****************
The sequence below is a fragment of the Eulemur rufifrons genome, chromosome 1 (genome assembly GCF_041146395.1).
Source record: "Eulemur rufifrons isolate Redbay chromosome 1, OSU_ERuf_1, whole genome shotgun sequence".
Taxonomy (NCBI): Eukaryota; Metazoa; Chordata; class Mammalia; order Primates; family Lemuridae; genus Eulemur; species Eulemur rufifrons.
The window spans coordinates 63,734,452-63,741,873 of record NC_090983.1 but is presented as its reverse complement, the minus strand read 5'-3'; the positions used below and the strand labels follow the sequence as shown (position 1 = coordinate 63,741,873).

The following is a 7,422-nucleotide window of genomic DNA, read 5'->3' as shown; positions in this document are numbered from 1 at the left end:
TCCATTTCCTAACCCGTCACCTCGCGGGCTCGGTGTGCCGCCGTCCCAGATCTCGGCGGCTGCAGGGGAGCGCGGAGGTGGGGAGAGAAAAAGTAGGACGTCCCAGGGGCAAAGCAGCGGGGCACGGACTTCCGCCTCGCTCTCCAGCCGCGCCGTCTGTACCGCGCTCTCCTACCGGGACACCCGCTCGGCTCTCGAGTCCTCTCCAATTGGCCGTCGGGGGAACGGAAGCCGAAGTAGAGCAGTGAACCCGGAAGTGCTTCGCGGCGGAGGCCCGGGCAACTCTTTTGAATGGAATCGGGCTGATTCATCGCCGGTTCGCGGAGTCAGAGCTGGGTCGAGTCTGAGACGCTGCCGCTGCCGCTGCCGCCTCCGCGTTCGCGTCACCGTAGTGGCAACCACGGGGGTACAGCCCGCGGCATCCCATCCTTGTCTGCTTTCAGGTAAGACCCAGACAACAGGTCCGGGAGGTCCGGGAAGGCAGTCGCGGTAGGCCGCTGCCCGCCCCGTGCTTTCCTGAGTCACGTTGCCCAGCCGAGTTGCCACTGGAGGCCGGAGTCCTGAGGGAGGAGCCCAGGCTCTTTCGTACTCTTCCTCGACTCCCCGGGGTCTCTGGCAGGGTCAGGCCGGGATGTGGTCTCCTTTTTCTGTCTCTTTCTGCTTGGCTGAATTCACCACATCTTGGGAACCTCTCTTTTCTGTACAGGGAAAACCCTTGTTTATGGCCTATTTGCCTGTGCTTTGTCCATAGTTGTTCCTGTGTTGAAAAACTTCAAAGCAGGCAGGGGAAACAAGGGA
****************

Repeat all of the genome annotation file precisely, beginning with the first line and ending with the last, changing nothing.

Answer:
The sequence below is a fragment of the Eulemur rufifrons genome, chromosome 1 (genome assembly GCF_041146395.1).
Source record: "Eulemur rufifrons isolate Redbay chromosome 1, OSU_ERuf_1, whole genome shotgun sequence".
Taxonomy (NCBI): Eukaryota; Metazoa; Chordata; class Mammalia; order Primates; family Lemuridae; genus Eulemur; species Eulemur rufifrons.
The window spans coordinates 63,734,452-63,741,873 of record NC_090983.1 but is presented as its reverse complement, the minus strand read 5'-3'; the positions used below and the strand labels follow the sequence as shown (position 1 = coordinate 63,741,873).

The following is a 7,422-nucleotide window of genomic DNA, read 5'->3' as shown; positions in this document are numbered from 1 at the left end:
TCCATTTCCTAACCCGTCACCTCGCGGGCTCGGTGTGCCGCCGTCCCAGATCTCGGCGGCTGCAGGGGAGCGCGGAGGTGGGGAGAGAAAAAGTAGGACGTCCCAGGGGCAAAGCAGCGGGGCACGGACTTCCGCCTCGCTCTCCAGCCGCGCCGTCTGTACCGCGCTCTCCTACCGGGACACCCGCTCGGCTCTCGAGTCCTCTCCAATTGGCCGTCGGGGGAACGGAAGCCGAAGTAGAGCAGTGAACCCGGAAGTGCTTCGCGGCGGAGGCCCGGGCAACTCTTTTGAATGGAATCGGGCTGATTCATCGCCGGTTCGCGGAGTCAGAGCTGGGTCGAGTCTGAGACGCTGCCGCTGCCGCTGCCGCCTCCGCGTTCGCGTCACCGTAGTGGCAACCACGGGGGTACAGCCCGCGGCATCCCATCCTTGTCTGCTTTCAGGTAAGACCCAGACAACAGGTCCGGGAGGTCCGGGAAGGCAGTCGCGGTAGGCCGCTGCCCGCCCCGTGCTTTCCTGAGTCACGTTGCCCAGCCGAGTTGCCACTGGAGGCCGGAGTCCTGAGGGAGGAGCCCAGGCTCTTTCGTACTCTTCCTCGACTCCCCGGGGTCTCTGGCAGGGTCAGGCCGGGATGTGGTCTCCTTTTTCTGTCTCTTTCTGCTTGGCTGAATTCACCACATCTTGGGAACCTCTCTTTTCTGTACAGGGAAAACCCTTGTTTATGGCCTATTTGCCTGTGCTTTGTCCATAGTTGTTCCTGTGTTGAAAAACTTCAAAGCAGGCAGGGGAAACAAGGGA